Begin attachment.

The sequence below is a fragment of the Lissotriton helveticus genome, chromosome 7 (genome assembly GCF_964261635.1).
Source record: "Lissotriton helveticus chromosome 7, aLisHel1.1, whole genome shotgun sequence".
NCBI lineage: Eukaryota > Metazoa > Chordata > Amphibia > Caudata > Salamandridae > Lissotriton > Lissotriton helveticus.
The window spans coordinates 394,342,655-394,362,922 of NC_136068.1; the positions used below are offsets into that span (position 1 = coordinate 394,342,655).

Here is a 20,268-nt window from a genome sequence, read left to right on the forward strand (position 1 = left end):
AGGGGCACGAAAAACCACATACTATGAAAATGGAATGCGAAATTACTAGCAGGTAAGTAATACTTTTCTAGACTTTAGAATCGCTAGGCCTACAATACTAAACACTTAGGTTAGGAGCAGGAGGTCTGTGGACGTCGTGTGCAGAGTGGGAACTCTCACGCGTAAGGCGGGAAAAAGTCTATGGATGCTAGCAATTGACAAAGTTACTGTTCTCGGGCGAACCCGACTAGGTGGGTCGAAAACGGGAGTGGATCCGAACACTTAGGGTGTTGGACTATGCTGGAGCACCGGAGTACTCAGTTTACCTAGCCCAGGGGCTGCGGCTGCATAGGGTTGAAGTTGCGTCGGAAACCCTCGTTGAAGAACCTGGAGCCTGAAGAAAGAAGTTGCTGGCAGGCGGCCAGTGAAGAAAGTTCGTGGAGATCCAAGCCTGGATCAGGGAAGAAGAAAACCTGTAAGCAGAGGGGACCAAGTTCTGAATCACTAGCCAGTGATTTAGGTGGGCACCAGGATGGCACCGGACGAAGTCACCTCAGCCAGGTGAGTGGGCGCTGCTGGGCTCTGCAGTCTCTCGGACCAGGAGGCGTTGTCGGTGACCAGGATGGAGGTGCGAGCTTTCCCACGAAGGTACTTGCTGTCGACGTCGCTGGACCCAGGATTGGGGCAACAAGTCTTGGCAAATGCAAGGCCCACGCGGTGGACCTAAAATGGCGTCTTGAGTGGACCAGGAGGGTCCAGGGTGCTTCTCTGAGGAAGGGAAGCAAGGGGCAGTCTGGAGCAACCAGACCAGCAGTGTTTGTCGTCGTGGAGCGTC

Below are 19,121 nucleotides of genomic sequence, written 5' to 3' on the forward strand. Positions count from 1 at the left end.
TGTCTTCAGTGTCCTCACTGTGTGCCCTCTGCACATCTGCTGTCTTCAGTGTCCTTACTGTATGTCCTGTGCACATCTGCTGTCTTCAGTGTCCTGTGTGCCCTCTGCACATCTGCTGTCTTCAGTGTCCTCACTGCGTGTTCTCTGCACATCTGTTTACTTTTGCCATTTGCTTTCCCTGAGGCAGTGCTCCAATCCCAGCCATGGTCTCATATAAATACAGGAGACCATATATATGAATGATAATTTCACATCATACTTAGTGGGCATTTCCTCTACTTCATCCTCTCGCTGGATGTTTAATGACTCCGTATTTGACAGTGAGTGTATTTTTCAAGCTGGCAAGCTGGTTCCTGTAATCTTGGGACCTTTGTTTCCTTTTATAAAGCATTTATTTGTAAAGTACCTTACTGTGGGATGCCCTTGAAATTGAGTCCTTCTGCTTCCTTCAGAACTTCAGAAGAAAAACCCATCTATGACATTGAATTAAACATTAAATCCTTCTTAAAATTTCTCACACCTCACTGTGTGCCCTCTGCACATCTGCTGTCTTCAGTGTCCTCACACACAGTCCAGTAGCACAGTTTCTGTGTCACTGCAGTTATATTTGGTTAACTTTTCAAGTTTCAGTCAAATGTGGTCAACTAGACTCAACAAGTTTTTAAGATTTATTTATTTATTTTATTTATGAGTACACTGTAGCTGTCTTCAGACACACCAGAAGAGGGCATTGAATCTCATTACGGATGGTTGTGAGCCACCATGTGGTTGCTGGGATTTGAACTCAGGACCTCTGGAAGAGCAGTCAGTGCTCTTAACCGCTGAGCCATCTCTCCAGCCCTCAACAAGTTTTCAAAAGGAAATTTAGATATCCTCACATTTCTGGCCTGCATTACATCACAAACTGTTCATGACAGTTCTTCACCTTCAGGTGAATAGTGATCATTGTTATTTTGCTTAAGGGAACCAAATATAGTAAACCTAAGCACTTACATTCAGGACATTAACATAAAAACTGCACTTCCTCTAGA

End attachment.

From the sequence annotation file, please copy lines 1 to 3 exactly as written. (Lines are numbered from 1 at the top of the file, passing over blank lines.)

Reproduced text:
The sequence below is a fragment of the Lissotriton helveticus genome, chromosome 7 (genome assembly GCF_964261635.1).
Source record: "Lissotriton helveticus chromosome 7, aLisHel1.1, whole genome shotgun sequence".
NCBI lineage: Eukaryota > Metazoa > Chordata > Amphibia > Caudata > Salamandridae > Lissotriton > Lissotriton helveticus.